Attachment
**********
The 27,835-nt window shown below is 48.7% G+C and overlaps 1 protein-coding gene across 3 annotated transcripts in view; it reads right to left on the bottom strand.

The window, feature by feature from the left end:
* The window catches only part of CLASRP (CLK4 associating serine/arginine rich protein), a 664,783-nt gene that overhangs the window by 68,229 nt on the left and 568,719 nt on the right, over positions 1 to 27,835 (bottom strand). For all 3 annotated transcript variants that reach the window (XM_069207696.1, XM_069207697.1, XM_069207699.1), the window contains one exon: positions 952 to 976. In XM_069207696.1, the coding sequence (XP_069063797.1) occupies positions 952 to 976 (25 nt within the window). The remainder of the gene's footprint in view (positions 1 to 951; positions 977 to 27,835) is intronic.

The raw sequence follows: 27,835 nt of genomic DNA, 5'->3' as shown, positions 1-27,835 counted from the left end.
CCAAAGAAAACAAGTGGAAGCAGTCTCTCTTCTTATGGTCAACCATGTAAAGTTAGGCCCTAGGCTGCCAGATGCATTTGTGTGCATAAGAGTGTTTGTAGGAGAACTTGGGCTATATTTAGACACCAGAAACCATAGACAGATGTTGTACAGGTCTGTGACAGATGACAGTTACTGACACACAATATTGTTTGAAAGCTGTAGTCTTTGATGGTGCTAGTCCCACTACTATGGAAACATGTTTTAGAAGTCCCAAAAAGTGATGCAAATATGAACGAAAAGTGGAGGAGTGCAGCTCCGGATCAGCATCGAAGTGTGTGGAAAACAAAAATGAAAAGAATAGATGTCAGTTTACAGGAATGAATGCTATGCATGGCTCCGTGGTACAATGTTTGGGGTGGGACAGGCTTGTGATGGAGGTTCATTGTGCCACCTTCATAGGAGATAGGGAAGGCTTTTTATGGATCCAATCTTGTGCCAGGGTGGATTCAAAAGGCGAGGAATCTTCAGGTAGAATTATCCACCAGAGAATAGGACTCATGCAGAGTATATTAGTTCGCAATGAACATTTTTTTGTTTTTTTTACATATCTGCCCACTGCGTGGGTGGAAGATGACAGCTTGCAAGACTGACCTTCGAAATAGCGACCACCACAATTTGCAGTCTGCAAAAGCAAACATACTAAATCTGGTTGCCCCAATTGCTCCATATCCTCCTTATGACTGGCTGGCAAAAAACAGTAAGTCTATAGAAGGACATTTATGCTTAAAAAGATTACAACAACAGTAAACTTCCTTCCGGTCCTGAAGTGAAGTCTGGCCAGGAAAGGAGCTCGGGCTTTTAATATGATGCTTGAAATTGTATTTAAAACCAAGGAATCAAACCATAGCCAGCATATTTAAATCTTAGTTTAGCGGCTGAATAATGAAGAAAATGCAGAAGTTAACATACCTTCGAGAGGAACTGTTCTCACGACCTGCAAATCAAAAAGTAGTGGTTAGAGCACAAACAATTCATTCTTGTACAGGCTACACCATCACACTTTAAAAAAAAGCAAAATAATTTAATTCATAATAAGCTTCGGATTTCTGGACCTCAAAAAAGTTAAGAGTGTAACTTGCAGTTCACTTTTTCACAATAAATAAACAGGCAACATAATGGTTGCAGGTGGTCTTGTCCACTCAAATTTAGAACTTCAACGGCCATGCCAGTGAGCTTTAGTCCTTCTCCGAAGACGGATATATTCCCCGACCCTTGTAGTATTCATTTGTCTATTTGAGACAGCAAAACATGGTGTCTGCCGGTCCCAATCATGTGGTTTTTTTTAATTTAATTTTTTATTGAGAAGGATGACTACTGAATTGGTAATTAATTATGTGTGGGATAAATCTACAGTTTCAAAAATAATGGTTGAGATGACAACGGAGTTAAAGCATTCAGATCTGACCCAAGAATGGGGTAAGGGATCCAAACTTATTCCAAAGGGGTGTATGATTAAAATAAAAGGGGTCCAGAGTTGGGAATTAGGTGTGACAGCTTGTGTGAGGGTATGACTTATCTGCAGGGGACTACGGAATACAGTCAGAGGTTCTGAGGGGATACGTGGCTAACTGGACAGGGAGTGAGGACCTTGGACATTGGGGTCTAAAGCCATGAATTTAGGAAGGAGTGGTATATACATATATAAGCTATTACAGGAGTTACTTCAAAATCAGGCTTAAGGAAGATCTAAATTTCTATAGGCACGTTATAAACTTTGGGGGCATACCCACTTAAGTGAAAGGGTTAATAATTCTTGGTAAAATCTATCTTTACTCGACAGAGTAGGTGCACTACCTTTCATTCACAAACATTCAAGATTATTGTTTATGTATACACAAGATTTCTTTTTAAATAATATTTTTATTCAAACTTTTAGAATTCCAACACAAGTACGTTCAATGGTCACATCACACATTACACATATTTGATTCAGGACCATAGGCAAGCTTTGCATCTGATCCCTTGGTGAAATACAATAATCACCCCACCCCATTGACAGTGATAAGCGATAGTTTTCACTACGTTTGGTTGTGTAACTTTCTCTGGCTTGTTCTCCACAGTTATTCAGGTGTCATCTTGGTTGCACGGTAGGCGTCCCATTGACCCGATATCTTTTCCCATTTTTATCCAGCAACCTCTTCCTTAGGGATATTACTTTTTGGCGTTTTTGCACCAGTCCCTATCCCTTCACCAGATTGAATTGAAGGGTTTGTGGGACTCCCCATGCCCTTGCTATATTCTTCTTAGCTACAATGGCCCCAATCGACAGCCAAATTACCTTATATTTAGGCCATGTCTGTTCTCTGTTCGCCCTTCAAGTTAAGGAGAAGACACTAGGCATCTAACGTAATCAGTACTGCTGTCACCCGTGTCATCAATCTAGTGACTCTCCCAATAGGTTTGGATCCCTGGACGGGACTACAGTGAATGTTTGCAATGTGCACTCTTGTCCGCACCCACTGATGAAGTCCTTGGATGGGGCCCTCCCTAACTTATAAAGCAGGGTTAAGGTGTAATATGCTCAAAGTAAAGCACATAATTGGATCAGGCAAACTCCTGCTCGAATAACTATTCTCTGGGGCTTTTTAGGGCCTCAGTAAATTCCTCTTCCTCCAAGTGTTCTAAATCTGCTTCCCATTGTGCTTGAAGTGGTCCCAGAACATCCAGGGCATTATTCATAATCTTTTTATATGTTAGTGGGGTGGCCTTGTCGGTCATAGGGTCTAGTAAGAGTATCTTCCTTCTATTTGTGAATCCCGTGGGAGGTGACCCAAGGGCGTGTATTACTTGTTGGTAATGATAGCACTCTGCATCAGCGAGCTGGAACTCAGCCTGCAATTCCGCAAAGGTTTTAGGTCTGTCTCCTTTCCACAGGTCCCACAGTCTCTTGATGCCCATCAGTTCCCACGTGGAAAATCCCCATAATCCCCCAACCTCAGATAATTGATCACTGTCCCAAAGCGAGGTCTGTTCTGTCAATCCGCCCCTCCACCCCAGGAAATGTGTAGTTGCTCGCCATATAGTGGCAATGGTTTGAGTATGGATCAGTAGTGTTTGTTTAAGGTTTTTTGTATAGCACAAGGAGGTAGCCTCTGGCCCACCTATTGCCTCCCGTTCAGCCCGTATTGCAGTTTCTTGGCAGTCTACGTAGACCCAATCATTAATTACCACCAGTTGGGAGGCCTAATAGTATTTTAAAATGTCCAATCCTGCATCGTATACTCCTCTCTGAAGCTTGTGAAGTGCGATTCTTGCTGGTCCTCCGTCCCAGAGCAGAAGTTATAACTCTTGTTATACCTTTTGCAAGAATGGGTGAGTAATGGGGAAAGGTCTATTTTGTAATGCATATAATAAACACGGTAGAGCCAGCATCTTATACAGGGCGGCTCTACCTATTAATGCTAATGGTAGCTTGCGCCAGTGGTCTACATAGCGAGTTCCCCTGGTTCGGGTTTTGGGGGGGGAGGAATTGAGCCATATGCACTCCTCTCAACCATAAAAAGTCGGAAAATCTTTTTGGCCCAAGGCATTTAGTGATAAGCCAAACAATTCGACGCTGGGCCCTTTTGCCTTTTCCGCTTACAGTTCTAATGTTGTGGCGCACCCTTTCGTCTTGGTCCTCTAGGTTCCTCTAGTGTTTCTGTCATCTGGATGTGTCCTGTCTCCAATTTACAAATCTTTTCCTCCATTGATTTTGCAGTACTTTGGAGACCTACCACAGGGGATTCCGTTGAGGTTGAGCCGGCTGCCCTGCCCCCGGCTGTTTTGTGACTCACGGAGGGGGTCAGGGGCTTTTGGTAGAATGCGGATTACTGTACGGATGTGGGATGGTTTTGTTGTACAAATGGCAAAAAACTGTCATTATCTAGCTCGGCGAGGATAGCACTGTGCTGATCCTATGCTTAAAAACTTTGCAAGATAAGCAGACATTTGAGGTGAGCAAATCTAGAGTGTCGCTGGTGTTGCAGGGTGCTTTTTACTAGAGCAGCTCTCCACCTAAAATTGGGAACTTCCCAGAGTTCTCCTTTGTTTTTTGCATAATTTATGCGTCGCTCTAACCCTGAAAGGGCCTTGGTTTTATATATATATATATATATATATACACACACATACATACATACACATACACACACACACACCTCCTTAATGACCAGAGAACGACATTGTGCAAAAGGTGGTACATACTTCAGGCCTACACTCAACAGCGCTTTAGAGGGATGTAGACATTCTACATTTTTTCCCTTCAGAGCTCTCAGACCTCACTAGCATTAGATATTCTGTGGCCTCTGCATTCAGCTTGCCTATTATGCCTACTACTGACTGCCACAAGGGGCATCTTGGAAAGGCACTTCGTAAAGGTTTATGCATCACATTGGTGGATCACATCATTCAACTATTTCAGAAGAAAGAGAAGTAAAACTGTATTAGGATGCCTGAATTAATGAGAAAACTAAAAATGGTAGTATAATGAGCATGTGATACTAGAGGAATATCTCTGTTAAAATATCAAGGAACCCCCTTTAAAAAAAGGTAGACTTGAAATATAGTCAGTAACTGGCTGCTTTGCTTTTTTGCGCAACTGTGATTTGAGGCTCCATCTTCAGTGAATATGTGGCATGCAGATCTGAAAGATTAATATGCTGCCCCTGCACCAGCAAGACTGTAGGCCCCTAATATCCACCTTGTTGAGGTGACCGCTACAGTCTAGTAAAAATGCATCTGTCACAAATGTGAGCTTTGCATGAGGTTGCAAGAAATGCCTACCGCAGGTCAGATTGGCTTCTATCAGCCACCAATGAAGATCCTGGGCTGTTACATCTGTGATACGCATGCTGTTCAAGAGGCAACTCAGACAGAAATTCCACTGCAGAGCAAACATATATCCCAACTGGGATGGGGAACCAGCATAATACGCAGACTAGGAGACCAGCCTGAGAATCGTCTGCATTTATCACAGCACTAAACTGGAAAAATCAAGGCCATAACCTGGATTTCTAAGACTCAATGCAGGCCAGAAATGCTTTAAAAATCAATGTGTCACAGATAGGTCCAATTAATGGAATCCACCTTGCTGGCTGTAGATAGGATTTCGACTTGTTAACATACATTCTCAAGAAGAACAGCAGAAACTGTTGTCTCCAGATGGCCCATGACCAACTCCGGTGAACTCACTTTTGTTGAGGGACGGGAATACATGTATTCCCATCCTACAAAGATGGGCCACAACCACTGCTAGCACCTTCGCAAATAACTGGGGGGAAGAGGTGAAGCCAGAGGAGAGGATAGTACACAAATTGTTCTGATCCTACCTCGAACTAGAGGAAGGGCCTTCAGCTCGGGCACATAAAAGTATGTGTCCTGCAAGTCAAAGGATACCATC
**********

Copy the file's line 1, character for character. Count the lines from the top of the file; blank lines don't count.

The 27,835-nt window shown below is 48.7% G+C and overlaps 1 protein-coding gene across 3 annotated transcripts in view; it reads right to left on the bottom strand.